That's what it comes down to. Channel professionals tend to work in particular verticals. They can leverage their knowledge and experience of various verticals and their clients' exposure profiles to help them assess risk: What are the disasters most likely to occur? Is it an act of man (terror attack), an act of God, a fire, a flood, an accident? Or is it the likelihood that an employee could compromise a server or data of some sort? It's applicability. The channel pro can also leverage his or her knowledge of the local environment. How does a channel professional help a customer prepare for an emergency?

(As a channel professional), you must be familiar with your clients. Understand what your client's business is about and what it needs to run. That's where a business impact analysis (BIA) comes in. As a service, a channel professional can engage with a customer and then leverage what he or she knows about that client. If a local channel professional knows the local economy, environment, risks and threats, he can leverage that. Go a step deeper and help that customer look at the business and assess what it needs to run and survive. Do more than just make sure data is backed up regularly. Know the key people involved, their knowledge and skill sets. Are any disaster relief challenges unique to the channel?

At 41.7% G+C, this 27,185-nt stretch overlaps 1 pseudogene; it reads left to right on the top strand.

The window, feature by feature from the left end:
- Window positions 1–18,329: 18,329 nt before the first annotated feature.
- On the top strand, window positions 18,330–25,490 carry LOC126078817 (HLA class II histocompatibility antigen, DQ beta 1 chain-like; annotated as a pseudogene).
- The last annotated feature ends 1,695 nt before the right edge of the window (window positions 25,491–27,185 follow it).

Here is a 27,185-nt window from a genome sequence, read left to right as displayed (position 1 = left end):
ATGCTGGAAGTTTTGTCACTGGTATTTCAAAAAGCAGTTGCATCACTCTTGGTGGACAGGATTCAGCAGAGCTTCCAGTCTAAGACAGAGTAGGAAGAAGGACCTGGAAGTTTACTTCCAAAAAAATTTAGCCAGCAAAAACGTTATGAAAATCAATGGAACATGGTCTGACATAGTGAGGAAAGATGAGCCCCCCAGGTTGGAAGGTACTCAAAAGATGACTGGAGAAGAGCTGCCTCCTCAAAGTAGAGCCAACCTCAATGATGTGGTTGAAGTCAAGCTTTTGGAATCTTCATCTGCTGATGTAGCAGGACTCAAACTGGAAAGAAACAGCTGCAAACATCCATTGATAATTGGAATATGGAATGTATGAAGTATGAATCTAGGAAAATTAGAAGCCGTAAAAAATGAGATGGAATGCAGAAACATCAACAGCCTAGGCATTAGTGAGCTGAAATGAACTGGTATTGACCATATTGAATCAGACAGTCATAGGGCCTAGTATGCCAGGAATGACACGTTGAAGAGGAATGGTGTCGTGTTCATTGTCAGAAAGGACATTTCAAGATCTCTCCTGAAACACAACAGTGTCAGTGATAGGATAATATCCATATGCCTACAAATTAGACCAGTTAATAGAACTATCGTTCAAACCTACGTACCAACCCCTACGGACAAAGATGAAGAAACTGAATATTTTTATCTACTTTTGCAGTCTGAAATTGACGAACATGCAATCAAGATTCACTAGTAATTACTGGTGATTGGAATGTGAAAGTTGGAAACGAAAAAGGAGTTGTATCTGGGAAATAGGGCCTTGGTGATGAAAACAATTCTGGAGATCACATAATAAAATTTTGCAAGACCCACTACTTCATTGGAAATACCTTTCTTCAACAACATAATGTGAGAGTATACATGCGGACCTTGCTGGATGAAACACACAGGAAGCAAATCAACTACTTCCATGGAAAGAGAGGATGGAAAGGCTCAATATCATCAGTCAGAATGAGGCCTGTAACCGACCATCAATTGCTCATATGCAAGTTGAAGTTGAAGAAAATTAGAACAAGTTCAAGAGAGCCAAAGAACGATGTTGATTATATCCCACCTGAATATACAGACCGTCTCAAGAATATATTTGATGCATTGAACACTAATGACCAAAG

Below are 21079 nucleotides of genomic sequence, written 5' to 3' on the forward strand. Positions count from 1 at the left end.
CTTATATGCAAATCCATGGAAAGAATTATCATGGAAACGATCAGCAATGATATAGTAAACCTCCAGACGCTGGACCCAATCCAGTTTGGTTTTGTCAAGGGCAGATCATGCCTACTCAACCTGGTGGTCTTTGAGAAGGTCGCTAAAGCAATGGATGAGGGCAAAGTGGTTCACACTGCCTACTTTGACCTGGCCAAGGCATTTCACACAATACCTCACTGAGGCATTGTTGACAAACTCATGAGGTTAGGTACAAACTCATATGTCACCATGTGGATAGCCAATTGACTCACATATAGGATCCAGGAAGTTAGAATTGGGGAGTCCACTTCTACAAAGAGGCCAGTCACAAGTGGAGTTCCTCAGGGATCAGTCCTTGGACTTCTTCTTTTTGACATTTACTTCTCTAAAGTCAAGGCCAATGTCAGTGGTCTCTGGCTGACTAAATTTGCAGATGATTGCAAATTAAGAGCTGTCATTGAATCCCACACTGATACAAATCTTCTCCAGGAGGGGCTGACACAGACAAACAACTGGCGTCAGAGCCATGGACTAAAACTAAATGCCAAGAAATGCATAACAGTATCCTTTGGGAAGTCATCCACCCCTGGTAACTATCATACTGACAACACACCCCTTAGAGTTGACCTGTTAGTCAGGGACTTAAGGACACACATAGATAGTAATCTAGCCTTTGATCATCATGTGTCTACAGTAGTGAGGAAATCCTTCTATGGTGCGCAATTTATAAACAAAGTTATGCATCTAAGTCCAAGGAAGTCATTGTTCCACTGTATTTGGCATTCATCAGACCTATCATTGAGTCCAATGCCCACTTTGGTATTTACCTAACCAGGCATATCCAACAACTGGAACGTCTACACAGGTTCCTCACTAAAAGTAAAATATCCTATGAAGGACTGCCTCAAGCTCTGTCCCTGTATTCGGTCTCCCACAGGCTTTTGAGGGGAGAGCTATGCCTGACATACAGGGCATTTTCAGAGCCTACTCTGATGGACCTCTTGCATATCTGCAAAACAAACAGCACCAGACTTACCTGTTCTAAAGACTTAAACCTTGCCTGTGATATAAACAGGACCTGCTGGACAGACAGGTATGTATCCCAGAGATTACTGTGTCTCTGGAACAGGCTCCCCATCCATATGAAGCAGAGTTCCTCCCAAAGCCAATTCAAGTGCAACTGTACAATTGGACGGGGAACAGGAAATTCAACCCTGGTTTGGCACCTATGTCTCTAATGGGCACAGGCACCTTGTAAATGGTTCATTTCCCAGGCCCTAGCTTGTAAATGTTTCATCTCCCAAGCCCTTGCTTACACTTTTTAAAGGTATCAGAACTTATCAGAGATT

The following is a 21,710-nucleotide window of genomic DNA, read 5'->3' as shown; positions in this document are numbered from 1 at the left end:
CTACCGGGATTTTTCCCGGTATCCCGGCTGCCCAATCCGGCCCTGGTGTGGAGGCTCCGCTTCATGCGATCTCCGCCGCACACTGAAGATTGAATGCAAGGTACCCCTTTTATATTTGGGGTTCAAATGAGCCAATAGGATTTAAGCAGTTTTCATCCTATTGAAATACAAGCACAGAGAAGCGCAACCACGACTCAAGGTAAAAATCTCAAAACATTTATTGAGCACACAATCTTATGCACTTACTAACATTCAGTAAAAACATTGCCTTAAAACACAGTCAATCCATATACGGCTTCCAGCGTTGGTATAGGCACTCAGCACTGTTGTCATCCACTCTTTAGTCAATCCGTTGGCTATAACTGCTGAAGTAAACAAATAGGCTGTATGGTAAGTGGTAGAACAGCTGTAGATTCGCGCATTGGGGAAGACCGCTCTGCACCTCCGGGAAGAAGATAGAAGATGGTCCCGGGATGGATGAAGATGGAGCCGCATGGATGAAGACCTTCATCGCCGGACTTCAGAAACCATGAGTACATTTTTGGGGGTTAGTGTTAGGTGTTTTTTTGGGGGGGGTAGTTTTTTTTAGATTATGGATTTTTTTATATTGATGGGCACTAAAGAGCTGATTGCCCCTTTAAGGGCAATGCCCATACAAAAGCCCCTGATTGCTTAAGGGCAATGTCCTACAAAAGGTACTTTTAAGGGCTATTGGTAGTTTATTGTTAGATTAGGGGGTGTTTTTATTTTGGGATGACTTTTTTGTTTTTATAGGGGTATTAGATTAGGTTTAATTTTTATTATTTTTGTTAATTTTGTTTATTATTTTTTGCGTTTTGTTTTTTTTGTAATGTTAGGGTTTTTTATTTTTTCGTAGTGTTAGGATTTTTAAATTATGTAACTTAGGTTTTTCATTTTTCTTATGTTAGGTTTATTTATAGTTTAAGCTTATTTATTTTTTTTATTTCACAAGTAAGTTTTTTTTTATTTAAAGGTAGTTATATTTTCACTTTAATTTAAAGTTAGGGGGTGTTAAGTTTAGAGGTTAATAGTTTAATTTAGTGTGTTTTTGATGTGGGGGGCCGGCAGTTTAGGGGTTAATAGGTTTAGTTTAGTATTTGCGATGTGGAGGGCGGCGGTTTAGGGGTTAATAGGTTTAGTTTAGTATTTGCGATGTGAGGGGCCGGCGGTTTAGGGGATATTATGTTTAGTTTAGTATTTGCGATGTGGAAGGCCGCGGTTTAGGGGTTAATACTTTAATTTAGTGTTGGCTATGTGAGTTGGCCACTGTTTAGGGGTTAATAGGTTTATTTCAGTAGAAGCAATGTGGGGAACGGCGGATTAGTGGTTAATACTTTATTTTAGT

If you are focused on a bank or a financial business you can leverage your skill set and knowledge about safe banking. But if you are a different sort of channel pro, or have a varied portfolio -- say financial, government or manufacturer -- then you have to keep in mind a number of thngs: different rules, regulations, compliance, threats, security concerns, recovery points and recovery time objectives. It can be very specialized, but it also can be somewhat generalized. If you're a storage vender, you might just look at it from a storage-centric standpoint. However, as a channel person you might be providing that customer with the servers and the network along with the software that ties it together. It's multidimensional. Channel pros are dealing with environments in SMBs, where their customers are jacks-of-all-trades. What's the first step a channel professional should take to help a customer prepare for disaster?